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The Uncanny Valley in Ancient Greek Art | Time 19.11.

18, 11'09

The Concept of the 'Uncanny Valley' Dates to 1970. The Phenomenon Is Thousands…
The Concept of the 'Uncanny Valley'
Dates to 1970. The Phenomenon Is
Thousands of Years Older

Attic red-figure volute-crater depicting the birth of


Pandora with Zeus, Hermes and Epimetheus present, 5th
century BC. Heritage Images—Getty Images

By ADRIENNE MAYOR November 13, 2018

Most people experience an eerie sensation when they meet


natural-looking artificial beings, especially humanoid robots. This

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The Uncanny Valley in Ancient Greek Art | Time 19.11.18, 11'09

is the “Uncanny Valley” effect, the psychological reaction of


unease and apprehension upon encountering hyper-realistic
replicas or automata. Affinity increases with verisimilitude, but
positive feelings drop off steeply as the entity approaches being
indistinguishable from reality. Anxiety rises when the line dividing
the inanimate from the animate begins to collapse, and actual
movement or the illusion of movement intensifies the disturbing
feeling. The sudden drop-off is the descent into the “Uncanny
Valley,” first identified by the robotics engineer Masahiro Mori in
1970. Today the Uncanny Valley is a well-known response to
extremely lifelike robots and AI entities.

The phenomenon can be traced back more than 2,000 years, to


classical antiquity.

The most ancient examples of an Uncanny Valley response to


artificial life occur in Homer’s Odyssey (ca. 700 BC). In the
Underworld, Odysseus jumps back in fear when he encounters
vivid pictures of ferocious wild predators and murderers with
glaring eyes. Odysseus prays that this fiendish artist will not
create any more of these terrifying images. In another passage,
Odysseus sees an intricately wrought golden brooch depicting a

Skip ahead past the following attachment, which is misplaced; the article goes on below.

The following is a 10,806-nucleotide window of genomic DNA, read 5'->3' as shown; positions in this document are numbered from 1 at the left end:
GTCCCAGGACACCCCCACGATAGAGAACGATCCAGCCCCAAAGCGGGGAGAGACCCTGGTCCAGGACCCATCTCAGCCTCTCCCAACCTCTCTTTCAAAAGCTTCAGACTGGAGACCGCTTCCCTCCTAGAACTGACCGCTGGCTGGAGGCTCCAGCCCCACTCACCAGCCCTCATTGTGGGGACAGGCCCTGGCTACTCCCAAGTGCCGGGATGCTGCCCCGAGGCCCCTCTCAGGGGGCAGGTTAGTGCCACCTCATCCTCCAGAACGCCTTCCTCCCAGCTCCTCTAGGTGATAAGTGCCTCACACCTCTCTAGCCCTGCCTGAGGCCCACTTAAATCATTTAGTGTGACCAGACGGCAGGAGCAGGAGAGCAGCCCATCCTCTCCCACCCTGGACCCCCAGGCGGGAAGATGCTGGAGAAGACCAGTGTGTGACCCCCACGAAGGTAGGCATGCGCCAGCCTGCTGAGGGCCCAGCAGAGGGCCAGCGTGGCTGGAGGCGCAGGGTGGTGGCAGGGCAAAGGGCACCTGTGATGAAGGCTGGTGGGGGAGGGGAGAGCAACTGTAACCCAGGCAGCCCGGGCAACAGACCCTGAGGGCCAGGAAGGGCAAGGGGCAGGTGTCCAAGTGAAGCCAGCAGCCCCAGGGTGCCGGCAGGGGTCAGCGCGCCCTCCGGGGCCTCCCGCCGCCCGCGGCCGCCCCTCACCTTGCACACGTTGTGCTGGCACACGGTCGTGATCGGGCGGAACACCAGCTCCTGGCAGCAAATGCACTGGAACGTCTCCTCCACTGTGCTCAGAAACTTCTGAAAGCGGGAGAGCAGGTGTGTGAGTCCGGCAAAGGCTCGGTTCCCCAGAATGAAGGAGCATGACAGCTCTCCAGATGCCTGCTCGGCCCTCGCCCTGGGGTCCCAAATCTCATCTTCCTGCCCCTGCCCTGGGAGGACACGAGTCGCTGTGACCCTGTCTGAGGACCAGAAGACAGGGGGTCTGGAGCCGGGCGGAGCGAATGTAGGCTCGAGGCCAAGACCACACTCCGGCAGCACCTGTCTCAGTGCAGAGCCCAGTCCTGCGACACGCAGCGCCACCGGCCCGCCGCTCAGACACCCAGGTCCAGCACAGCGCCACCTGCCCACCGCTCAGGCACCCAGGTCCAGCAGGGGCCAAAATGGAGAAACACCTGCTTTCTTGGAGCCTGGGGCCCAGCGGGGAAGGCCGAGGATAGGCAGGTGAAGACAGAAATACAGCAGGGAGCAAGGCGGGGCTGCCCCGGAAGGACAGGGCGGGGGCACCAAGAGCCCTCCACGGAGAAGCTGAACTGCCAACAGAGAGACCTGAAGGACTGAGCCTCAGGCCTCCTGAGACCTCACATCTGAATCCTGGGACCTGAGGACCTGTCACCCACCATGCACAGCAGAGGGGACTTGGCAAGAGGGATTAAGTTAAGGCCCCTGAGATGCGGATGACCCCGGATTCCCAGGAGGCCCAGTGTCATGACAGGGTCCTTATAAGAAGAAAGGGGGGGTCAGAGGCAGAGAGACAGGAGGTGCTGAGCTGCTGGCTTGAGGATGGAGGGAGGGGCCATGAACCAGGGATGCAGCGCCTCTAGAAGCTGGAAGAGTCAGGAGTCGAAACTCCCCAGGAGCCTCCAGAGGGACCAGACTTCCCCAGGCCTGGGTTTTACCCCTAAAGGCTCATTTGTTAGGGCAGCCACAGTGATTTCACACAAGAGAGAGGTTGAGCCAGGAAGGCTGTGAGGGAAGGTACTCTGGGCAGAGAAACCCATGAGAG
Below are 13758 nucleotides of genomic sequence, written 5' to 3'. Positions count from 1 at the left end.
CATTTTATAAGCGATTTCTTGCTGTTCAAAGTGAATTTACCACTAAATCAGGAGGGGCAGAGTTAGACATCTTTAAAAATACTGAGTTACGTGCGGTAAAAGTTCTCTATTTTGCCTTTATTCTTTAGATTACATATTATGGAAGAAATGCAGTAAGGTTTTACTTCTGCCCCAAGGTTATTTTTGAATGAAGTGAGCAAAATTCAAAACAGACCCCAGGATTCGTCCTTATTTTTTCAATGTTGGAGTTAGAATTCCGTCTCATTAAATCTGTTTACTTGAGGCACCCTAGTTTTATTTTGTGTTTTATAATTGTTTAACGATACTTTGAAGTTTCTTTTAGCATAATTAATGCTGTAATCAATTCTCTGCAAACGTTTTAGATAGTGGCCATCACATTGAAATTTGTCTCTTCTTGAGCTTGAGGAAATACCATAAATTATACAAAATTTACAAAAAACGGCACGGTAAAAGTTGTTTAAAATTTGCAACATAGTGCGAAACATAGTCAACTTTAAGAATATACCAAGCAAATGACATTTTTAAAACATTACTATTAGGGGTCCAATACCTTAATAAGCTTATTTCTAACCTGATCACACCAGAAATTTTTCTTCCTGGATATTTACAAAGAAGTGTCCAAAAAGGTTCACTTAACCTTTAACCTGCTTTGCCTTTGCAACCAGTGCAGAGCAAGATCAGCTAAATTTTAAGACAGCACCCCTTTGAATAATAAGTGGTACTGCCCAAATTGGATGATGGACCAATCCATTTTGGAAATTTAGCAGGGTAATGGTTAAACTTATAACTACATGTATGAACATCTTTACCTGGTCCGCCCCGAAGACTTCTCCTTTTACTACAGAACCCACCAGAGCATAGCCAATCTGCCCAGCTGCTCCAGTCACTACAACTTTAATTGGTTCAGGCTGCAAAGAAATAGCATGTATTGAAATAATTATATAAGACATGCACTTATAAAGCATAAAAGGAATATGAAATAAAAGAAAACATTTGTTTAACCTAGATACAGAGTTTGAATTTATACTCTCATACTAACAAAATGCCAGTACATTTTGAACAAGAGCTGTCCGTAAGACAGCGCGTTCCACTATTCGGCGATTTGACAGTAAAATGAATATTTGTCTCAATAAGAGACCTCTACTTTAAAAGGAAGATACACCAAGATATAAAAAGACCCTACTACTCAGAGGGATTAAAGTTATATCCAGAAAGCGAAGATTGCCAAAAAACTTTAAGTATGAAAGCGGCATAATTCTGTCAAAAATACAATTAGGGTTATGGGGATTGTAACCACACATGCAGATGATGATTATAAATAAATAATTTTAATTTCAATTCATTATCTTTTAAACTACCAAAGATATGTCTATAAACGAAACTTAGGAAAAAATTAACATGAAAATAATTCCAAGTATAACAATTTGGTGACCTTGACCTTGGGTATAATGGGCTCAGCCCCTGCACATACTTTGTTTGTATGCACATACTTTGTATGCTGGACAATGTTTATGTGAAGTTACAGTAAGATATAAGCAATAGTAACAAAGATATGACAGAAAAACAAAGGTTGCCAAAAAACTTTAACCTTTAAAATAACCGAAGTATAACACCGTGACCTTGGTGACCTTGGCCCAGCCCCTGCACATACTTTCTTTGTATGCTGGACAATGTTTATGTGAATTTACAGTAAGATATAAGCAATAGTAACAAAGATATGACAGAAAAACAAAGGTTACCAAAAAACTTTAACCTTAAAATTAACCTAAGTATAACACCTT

hunting hound mauling a fawn. He is awestruck by the “living”
vignette of the dog seemingly captured in the very act of killing
the fawn as it gasps out its last breath.

In the Iliad, Homer tells how the god of invention and technology,
Hephaestus, places on the warrior Achilles’ shield a vivid
panoramic scene of moving, talking people. In Hesiod’s epic poem
Theogony, Hephaestus fabricates the facsimile of a young woman
called Pandora. He makes a splendiferous gold crown for her,
decorated with miniature monsters so lifelike they seem to writhe

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The Uncanny Valley in Ancient Greek Art | Time 19.11.18, 11'09

and roar. When Zeus displays the completed replicant Pandora


before dispatching her to earth with her fateful jar, everyone is
filled with profound awe (thauma). Their reaction — “seized with
amazement” — parallels ancient and modern descriptions of the
emotions aroused by miraculously realistic statues or automatons.

In two dramatic scenes in fifth century BC plays by Euripides and


Aeschylus, some old men are frightened out of their wits by
realistic animated statues crafted by the legendary inventor
Daedalus. In Aeschylus’s play Theoroi, a group of Satyrs are
alarmed by effigies of their own heads nailed to a temple. One
Satyr cries out that they are so real they only lack voices to come
alive. Another Satyr exclaims that the lifelike replica of her son’s
head would send his mother shrieking in horror. Such theatrical
anecdotes suggest that classical Athenian audiences were familiar
with genuine artworks of disquieting realism.

Unprecedented innovations and brilliant techniques in art and in


mechanical technology, evoked sebas, thauma, and thambos — awe
and dread, speechless wonder, and utter astonishment. Many
ancient writers described how people confronted with true-to-life
artificial animals and especially human figures experienced the
“shock of the new,” a sense of surprise and pleasure — but mixed
with acute feelings of disorientation, alarm, and terror. The
examples of the unnerving effects of artistic illusions, vivid
imitations of life, animated sculptures of humans and animals, and
statues that seem to actually be what they portray can be seen as
ancient parallels of the “Uncanny Valley” phenomenon.

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The Uncanny Valley in Ancient Greek Art | Time 19.11.18, 11'09

Philosophers, poets and playwrights tell us that images and


sculptures of startling realism called up conflicting strong
emotions in the viewers. By the fifth century BC, Greek sculptors
were achieving extraordinary levels of anatomical verisimilitude,